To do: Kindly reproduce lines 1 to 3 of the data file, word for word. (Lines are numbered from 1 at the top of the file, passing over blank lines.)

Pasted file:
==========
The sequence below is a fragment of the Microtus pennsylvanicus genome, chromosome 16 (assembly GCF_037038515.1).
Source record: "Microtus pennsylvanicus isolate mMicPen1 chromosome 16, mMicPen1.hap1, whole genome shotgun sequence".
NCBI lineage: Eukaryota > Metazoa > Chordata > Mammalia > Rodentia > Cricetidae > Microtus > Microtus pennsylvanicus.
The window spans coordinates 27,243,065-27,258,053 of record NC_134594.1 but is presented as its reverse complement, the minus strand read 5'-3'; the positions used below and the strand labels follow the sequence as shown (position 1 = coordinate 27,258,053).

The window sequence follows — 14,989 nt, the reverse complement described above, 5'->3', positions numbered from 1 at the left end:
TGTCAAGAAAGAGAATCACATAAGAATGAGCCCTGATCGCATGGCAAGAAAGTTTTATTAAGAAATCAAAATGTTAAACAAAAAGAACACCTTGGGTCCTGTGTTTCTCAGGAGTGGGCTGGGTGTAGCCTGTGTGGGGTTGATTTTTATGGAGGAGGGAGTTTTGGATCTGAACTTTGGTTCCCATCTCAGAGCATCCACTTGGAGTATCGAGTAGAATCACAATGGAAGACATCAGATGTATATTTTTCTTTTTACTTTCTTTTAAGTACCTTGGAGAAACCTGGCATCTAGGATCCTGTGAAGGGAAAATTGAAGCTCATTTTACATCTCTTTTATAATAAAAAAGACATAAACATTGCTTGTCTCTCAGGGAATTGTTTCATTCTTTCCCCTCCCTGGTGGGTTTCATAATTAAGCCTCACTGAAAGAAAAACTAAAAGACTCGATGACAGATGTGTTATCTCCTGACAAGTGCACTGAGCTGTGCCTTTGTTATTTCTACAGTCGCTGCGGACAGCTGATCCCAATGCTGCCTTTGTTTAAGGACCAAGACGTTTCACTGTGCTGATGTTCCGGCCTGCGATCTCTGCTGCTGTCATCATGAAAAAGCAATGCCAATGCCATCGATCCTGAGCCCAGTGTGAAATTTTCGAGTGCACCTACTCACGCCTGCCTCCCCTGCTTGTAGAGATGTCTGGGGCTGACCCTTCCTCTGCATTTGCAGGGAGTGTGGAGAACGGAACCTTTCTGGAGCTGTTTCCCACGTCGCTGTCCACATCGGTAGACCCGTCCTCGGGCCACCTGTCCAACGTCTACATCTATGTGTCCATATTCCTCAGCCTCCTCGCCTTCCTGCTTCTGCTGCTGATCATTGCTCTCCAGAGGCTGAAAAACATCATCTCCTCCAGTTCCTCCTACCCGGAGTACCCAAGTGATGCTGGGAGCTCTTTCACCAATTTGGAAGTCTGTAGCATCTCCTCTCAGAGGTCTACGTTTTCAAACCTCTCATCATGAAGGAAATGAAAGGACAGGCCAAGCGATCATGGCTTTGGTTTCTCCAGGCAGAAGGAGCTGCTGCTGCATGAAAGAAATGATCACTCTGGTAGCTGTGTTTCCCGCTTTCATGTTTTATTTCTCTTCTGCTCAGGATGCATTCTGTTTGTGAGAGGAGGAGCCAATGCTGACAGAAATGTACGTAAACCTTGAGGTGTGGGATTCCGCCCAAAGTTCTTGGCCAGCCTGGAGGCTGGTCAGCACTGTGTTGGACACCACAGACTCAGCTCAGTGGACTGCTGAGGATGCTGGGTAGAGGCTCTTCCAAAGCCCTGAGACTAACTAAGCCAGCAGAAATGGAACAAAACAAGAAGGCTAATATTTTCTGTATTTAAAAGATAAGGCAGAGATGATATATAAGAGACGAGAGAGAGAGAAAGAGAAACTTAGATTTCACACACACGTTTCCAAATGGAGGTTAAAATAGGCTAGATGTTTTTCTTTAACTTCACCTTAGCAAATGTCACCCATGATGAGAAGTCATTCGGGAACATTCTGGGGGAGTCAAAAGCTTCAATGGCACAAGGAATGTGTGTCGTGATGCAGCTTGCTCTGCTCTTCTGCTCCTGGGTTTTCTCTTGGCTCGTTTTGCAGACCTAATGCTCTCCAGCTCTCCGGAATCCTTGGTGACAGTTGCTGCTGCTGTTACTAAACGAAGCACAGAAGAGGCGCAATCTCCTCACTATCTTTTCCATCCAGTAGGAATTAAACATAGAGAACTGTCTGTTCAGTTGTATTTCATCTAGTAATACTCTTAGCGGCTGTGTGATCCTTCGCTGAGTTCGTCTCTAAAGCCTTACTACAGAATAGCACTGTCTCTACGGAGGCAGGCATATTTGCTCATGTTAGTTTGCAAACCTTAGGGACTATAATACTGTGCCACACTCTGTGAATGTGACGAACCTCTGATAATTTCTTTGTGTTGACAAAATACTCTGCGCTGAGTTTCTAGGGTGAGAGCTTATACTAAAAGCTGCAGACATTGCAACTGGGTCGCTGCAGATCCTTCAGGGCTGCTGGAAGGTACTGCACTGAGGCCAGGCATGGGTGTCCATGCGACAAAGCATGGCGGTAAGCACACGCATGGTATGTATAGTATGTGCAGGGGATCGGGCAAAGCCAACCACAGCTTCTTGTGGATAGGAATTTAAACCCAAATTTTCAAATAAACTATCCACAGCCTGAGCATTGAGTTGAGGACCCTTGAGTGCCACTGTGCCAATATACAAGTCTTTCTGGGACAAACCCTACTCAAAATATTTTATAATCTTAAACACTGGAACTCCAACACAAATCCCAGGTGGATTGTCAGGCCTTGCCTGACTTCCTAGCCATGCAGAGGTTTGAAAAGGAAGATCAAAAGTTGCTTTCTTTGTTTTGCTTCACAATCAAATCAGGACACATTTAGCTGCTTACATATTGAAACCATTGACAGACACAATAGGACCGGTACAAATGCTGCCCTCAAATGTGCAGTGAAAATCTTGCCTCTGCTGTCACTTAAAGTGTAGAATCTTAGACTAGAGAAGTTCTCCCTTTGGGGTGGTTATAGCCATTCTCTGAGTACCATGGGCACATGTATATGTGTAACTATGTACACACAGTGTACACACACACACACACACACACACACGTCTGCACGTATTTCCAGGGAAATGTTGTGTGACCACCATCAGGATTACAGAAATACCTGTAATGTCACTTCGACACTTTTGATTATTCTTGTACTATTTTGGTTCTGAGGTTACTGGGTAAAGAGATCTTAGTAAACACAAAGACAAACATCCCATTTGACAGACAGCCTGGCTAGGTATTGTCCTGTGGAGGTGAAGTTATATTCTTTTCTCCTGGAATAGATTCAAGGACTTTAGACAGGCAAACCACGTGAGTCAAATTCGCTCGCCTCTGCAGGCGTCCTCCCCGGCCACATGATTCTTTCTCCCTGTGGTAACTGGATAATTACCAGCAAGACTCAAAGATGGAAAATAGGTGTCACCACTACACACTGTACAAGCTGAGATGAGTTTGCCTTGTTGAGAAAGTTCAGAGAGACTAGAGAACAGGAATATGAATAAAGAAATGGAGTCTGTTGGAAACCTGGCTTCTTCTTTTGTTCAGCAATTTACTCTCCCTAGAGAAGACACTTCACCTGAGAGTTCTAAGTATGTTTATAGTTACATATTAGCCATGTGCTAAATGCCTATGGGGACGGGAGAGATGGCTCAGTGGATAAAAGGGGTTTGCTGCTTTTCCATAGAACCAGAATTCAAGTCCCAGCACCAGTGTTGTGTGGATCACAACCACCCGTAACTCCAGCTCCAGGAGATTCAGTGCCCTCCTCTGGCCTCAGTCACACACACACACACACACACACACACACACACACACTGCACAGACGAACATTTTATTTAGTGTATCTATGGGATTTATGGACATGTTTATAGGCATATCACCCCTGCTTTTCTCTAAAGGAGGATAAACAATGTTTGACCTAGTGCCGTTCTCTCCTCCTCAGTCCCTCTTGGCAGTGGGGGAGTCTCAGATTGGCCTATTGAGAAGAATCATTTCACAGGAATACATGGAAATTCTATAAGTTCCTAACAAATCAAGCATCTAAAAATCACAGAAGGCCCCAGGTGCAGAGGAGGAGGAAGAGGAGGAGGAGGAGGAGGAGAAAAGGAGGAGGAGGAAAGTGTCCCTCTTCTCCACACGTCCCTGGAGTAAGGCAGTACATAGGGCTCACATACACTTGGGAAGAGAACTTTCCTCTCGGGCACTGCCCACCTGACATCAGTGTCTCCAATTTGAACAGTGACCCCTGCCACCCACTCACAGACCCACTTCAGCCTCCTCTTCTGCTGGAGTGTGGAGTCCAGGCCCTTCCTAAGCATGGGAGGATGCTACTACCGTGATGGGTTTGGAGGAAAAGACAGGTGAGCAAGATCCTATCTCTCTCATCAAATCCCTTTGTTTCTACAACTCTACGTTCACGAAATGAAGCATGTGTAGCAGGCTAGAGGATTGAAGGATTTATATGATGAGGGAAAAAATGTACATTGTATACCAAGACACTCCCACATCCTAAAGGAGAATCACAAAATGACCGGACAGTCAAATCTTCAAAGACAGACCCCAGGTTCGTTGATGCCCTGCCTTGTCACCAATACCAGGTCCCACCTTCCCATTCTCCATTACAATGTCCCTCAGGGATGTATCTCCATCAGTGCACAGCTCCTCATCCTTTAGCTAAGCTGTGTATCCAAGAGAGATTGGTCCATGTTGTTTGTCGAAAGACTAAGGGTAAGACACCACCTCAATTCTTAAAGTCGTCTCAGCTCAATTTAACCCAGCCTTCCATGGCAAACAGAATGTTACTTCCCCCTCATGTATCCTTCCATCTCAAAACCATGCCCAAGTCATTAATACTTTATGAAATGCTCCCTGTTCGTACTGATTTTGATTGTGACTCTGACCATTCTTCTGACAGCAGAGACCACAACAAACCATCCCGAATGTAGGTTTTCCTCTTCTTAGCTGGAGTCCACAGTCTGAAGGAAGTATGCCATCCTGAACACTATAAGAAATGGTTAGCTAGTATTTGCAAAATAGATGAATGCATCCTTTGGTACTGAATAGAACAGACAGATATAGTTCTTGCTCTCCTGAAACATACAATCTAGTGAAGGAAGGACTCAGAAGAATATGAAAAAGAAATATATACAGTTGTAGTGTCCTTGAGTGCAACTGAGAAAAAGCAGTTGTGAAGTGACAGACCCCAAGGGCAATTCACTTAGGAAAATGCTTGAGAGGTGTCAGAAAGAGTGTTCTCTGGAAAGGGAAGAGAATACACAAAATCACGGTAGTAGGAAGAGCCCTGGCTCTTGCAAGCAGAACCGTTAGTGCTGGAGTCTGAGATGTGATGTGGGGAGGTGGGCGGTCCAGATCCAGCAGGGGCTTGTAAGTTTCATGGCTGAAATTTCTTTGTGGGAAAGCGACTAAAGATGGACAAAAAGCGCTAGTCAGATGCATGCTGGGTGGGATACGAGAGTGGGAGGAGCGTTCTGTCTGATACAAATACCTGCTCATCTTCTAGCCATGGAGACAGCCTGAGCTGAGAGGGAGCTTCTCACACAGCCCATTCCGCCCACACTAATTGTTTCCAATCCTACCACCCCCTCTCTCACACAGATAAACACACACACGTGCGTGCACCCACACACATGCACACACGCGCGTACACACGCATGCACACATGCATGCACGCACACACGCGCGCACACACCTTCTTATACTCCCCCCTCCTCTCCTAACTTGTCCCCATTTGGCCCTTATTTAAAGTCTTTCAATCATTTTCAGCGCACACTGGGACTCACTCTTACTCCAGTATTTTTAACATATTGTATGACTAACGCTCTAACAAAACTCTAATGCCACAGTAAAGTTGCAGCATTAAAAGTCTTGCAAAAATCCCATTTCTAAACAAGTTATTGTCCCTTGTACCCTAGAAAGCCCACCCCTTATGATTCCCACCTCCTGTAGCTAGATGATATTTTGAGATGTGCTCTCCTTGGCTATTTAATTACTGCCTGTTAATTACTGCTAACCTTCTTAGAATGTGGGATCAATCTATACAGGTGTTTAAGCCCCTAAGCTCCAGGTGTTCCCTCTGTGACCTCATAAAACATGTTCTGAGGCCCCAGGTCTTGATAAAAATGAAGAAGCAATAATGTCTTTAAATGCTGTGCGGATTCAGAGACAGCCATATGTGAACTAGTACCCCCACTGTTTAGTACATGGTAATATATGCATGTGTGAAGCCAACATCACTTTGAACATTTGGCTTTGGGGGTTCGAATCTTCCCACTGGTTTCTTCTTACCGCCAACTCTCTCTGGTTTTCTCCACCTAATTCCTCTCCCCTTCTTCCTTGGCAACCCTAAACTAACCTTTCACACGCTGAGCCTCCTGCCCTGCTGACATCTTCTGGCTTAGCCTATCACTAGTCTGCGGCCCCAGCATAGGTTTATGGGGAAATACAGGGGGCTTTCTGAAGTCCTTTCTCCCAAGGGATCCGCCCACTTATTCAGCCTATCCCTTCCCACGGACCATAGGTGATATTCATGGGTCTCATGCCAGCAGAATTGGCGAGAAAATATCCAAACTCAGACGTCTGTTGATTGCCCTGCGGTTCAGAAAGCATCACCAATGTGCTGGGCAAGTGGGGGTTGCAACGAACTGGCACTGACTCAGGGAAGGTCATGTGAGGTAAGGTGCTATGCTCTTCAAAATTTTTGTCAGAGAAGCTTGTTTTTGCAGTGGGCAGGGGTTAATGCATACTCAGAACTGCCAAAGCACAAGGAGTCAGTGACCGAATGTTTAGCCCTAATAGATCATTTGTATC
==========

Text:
The sequence below is a fragment of the Microtus pennsylvanicus genome, chromosome 16 (assembly GCF_037038515.1).
Source record: "Microtus pennsylvanicus isolate mMicPen1 chromosome 16, mMicPen1.hap1, whole genome shotgun sequence".
NCBI lineage: Eukaryota > Metazoa > Chordata > Mammalia > Rodentia > Cricetidae > Microtus > Microtus pennsylvanicus.